- The Washington Times - Wednesday, July 13, 2011

It wasn’t all that long ago when New Orleans super chef Paul Prudhomme came up with his famous blackened redfish and seafood lovers everywhere loved the dish.

So many people clamored for the blackened taste delight that Prudhomme eventually begged people to try other fish species prepared the same way lest the redfish become an endangered species. Commercial netters went after the red drum or channel bass, as it’s also known, with a vengeance. Soon, serious restrictions on the catching of “reds” were put into place.

Nowadays, the redfish is doing fine and even is the subject of conversation in the Maryland portions of the Chesapeake Bay - not normally thought of as redfish country. Now, certain sport fishermen and charter fishing captains go expressly after these tough-fighting visitors from the South. This time of year, some are hooked in the Bay, especially at the Mud Leads and the Middle Grounds. They’re caught by slow trollers using big spoons but also by croaker anglers who use fragrant baits such as shrimp and crab. Sizes of the red drum in the Chesapeake range from 10 to near 40 pounds. However, don’t promise anyone a blackened redfish dinner until you’ve caught one of these tacklebusters. They’re not easy to come by.

What’s easy are the stripers that love a live Norfolk spot. The rockfish are hooked by live-liners all over the Bay, with one of the hottest producers (when the tide is right) being the Gas Docks in Calvert County, around the corner of the Patuxent River. Trollers also score, but be prepared to release many undersized fish. In time, you’ll come home with your two 18-inch-and-over keepers.

In the lower ends of the tidal rivers, the Patuxent, Potomac and Choptank in Maryland, and the Rappahannock in Virginia, have been good for croakers, striped bass, white perch and plenty of spot. The upper tidal Potomac still is king of the hill when it comes to largemouth bass even when the temperatures climb. Many of the local boaters now play it smart, leaving the house before sunrise and coming back home before noon. Fish can be found, but you must work at it, seek their hiding spots under dense grass mats, in deep dropoffs next to marsh banks, and in the dark recesses of docks and bulkheads.

The Atlantic Ocean turns up tunas, sharks, dolphin fish and marlin in various numbers from Delaware to Maryland, and on to Virginia and North Carolina. Inshore, flounder fishermen concentrate on their favorite species in the backwaters and inlets of Ocean City, Md., and the Eastern Shore waters of Chincoteague and Wachapreague, Va. However, some of the best flounder fishing has been found around the pilings and man-made islands of the Chesapeake Bay Bridge-Tunnel near the mouth of the bay.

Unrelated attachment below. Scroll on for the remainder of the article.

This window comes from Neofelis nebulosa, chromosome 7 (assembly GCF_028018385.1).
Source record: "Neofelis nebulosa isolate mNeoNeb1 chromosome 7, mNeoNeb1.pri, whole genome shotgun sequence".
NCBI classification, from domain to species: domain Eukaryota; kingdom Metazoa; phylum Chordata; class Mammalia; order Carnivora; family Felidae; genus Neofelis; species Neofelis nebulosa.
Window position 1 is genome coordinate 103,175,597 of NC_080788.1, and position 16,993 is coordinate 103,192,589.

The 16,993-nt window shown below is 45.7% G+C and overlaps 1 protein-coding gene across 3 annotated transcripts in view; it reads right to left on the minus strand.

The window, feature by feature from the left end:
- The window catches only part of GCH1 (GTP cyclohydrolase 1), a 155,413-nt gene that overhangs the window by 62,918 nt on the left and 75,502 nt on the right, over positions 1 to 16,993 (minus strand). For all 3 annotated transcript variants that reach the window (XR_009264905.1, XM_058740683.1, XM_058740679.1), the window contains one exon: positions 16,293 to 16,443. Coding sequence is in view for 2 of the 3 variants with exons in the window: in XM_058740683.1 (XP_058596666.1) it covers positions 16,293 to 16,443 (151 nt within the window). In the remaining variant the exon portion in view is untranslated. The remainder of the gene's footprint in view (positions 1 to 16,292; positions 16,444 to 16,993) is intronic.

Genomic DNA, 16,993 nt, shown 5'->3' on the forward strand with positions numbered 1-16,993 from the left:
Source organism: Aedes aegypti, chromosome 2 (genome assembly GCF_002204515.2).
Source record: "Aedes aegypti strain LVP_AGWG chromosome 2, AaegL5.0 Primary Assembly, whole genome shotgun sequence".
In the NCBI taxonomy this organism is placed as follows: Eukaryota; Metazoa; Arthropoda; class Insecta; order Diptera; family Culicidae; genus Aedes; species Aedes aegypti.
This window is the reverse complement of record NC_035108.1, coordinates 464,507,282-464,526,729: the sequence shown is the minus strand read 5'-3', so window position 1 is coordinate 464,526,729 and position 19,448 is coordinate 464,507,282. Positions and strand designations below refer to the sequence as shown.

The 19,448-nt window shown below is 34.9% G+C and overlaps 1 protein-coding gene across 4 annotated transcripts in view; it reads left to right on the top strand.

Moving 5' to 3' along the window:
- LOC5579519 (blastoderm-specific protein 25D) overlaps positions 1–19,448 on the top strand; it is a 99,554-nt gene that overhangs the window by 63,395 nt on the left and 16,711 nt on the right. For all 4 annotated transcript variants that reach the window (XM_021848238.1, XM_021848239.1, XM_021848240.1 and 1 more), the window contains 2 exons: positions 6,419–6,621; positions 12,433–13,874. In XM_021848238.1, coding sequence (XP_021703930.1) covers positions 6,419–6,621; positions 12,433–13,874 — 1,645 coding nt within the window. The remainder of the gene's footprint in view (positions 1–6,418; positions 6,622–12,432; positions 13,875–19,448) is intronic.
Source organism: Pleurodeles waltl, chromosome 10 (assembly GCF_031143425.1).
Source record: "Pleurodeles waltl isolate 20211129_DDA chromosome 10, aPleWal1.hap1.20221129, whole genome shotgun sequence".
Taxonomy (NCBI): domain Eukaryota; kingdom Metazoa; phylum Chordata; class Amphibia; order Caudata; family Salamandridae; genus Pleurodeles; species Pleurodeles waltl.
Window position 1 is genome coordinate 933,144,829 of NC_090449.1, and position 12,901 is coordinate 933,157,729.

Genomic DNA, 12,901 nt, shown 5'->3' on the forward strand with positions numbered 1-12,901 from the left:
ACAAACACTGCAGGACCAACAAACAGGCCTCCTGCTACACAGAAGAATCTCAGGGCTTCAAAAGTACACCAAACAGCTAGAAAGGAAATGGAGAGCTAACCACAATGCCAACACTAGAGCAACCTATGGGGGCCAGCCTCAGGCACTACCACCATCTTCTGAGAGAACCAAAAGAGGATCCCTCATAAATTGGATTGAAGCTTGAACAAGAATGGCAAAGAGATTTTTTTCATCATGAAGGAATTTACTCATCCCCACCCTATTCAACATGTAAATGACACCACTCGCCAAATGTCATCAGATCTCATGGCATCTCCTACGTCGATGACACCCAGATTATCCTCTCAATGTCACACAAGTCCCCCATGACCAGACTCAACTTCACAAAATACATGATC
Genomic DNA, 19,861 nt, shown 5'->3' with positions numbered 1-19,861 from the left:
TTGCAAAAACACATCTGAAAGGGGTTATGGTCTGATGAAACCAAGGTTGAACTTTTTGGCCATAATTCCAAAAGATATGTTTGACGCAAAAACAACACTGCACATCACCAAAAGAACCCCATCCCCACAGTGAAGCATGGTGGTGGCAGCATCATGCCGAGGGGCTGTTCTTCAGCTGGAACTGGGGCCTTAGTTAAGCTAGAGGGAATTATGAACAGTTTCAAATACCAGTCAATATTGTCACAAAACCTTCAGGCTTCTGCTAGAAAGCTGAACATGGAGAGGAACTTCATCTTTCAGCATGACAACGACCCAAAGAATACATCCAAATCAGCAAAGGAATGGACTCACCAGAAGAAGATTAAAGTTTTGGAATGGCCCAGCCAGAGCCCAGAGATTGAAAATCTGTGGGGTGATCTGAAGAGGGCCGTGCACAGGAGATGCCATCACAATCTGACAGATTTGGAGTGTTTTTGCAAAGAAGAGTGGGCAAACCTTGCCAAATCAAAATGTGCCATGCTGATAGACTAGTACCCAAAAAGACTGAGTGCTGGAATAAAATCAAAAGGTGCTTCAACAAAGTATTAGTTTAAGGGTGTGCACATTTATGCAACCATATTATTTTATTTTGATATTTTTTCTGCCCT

(All listed distances begin in Washington)

POTOMAC RIVER: 0-35 miles – In the District around Fletcher’s Cove (202-244-0461), Ray Fletcher said, “We didn’t see much rain and the river is in good shape.” Rental boaters and rock hoppers find some large catfish on bottom-fished cut baits, also largemouth bass with artificial lures. By the way, Fletcher’s is just about the only place that sells D.C. fishing licenses, so if you don’t have one, the concession there will fix you up. Fletcher’s is located off Canal Road in Georgetown. Downriver, bass fishermen are doing surprisingly well as long as they play the tides coupled to early or late hours. Let’s face it, the heat is not exactly helping day-time catches. If you arrive near a main river rock pile, sunken wood, or grass bed edge during a moving tide early in the morning, chances are you’ll find bass action on topwater buzzbaits, chug baits, plastic craws or Chatterbaits that run just under the surface. Our fishing has been wonderfully productive from the Pomonkey on down past the Mattawoman mouth, on to the Mallows Bay, Wades Bay and Arkindale Flats waters, but the tides-and-times game must be played. In the slightly saltier parts beginning near the mouth of the Nanjemoy and Port Tobacco feeders, you’ll find early morning (or evening) rockfish, white perch and astonishing numbers of catfish, usually on the Virginia shorelines where plenty of rip-rap is available where the fish like to hide. Fish also for rockfish around every buoy that has protective rock lines around the markers. Throw lipless rattle baits in blue/chrome and hang on. Stripers and croakers are available in limited numbers from the Route 301 bridge south to St. Clements, St. George’s Island, Blackistone Island and all areas downstream toward Point Lookout. Of course, Norfolk spot are biting on moving tides in most of the lower river, and some of the more skilled fishermen who know where the ledges and dropoffs are outside the Cornfield Harbor area are finding keeper flounder.